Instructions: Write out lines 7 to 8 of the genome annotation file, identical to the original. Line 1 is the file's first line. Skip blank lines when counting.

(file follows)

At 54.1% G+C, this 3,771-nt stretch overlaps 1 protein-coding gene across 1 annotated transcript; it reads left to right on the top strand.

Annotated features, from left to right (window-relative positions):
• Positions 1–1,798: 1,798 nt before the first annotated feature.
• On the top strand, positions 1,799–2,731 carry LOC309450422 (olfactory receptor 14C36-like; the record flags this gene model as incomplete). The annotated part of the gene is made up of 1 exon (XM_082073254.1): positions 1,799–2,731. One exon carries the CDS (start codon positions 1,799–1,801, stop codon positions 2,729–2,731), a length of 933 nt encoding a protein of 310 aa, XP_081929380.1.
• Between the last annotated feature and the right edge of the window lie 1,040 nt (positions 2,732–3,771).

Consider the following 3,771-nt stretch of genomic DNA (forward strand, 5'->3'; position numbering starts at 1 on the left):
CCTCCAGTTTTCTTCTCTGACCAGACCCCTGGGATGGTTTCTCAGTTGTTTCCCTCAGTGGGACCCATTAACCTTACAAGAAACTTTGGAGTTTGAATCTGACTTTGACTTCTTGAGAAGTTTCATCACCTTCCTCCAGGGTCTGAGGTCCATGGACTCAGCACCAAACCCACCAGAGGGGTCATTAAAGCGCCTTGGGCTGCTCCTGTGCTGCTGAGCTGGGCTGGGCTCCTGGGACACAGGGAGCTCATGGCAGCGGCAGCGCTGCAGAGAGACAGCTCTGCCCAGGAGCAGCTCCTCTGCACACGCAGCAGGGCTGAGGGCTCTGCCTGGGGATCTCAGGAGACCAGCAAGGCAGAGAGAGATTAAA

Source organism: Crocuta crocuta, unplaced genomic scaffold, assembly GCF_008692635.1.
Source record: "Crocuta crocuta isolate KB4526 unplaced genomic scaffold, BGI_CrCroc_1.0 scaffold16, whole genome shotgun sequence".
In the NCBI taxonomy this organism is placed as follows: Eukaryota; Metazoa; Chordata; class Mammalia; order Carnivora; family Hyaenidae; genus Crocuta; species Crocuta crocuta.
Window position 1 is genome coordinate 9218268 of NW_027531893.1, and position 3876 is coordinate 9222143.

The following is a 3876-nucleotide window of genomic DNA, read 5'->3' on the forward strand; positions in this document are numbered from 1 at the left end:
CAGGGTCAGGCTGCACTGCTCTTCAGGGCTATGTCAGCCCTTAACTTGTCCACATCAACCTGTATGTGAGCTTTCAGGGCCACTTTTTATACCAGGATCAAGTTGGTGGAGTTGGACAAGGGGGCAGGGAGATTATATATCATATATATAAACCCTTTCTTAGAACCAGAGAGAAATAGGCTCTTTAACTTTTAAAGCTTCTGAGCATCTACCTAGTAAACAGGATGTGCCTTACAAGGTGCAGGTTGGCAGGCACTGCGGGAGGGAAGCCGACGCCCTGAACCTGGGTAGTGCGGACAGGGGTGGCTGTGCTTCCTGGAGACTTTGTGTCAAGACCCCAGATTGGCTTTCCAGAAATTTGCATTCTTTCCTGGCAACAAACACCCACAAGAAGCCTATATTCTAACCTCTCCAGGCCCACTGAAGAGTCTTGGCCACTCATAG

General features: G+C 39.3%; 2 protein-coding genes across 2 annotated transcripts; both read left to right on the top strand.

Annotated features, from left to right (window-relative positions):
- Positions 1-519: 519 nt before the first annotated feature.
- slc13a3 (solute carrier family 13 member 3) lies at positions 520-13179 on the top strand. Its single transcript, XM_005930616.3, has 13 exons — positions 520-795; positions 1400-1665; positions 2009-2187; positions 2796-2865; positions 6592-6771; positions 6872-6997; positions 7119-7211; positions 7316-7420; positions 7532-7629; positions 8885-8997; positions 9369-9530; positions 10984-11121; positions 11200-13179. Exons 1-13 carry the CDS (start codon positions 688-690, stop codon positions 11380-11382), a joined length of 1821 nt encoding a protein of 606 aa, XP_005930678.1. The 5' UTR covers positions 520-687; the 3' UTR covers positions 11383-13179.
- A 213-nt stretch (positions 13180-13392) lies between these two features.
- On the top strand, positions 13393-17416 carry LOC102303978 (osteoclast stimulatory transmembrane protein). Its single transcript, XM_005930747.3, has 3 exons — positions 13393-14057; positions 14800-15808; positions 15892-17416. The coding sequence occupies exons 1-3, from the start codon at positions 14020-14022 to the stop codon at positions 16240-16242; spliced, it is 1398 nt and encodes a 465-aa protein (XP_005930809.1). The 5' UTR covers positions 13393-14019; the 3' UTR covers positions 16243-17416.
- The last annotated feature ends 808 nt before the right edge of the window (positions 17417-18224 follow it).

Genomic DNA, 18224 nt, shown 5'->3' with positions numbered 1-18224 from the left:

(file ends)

CCTCCAGTTTTCTTCTCTGACCAGACCCCTGGGATGGTTTCTCAGTTGTTTCCCTCAGTGGGACCCATTAACCTTACAAGAAACTTTGGAGTTTGAATCTGACTTTGACTTCTTGAGAAGTTTCATCACCTTCCTCCAGGGTCTGAGGTCCATGGACTCAGCACCAAACCCACCAGAGGGGTCATTAAAGCGCCTTGGGCTGCTCCTGTGCTGCTGAGCTGGGCTGGGCTCCTGGGACACAGGGAGCTCATGGCAGCGGCAGCGCTGCAGAGAGACAGCTCTGCCCAGGAGCAGCTCCTCTGCACACGCAGCAGGGCTGAGGGCTCTGCCTGGGGATCTCAGGAGACCAGCAAGGCAGAGAGAGATTAAA

Source organism: Crocuta crocuta, unplaced genomic scaffold, assembly GCF_008692635.1.